By going public with her prophylactic double mastectomy, actress Angelina Jolie has again shone the spotlight on breast cancer and the genetic mutation known to increase the risk of getting it by 60 percent.
(Jolie wrote that her doctor told her she had an increased risk of 87 percent, adding that the risk is different for each woman. An NIH study found this number to be too high.)
Although Jolie, 37, has the potential to save lives by raising awareness, facts about testing for the mutation and undergoing preventative care can be confusing. Here’s what you need to know:
The test for the genetic mutation, called BRCA, is a simple blood test, but it’s not for everyone. It’s not always covered by insurance and can cost about $3,000, so you should know whether you’re one of the 2 percent of women who have a family history that makes them more likely to have the BRCA mutation.
This is cancer.gov’s list of family history to consider before undergoing BRCA testing:
For women who are not of Ashkenazi Jewish descent:
two first-degree relatives (mother, daughter or sister) diagnosed with breast cancer, one of whom was diagnosed at age 50 or younger;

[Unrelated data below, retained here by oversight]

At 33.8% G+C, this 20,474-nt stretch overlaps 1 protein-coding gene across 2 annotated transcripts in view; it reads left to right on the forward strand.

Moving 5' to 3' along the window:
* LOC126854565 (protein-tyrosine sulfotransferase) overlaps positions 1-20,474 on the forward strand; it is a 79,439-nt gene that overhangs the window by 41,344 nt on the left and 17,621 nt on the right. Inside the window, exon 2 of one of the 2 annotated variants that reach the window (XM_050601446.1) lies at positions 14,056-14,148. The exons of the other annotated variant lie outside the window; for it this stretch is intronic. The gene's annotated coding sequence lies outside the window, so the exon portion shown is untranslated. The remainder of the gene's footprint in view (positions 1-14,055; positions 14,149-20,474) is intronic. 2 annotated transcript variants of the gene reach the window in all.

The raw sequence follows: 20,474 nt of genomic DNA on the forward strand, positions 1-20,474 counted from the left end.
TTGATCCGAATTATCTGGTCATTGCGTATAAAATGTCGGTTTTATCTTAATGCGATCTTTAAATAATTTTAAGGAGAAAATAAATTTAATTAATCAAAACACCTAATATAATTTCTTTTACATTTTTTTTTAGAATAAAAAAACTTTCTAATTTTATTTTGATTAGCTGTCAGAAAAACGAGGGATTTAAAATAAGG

three or more first-degree or second-degree (grandmother or aunt) relatives diagnosed with breast cancer regardless of their age at diagnosis;
a combination of first- and second-degree relatives diagnosed with breast cancer and ovarian cancer (one cancer type per person);
a first-degree relative with cancer diagnosed in both breasts ( bilateral breast cancer);
a combination of two or more first- or second-degree relatives diagnosed with ovarian cancer regardless of age at diagnosis;
a first- or second-degree relative diagnosed with both breast and ovarian cancer regardless of age at diagnosis; and
breast cancer diagnosed in a male relative.
For women of Ashkenazi Jewish descent:
any first-degree relative diagnosed with breast or ovarian cancer; and
two second-degree relatives on the same side of the family diagnosed with breast or ovarian cancer.
In all, between 0.125 and 0.25 percent of women will test positive for the BRCA mutation, and it varies by ethnicity. These women have an increased risk of getting breast cancer and ovarian cancer.
If you do test positive for BRCA, you have options, and you don’t necessarily have to go the Jolie route. Yahoo News!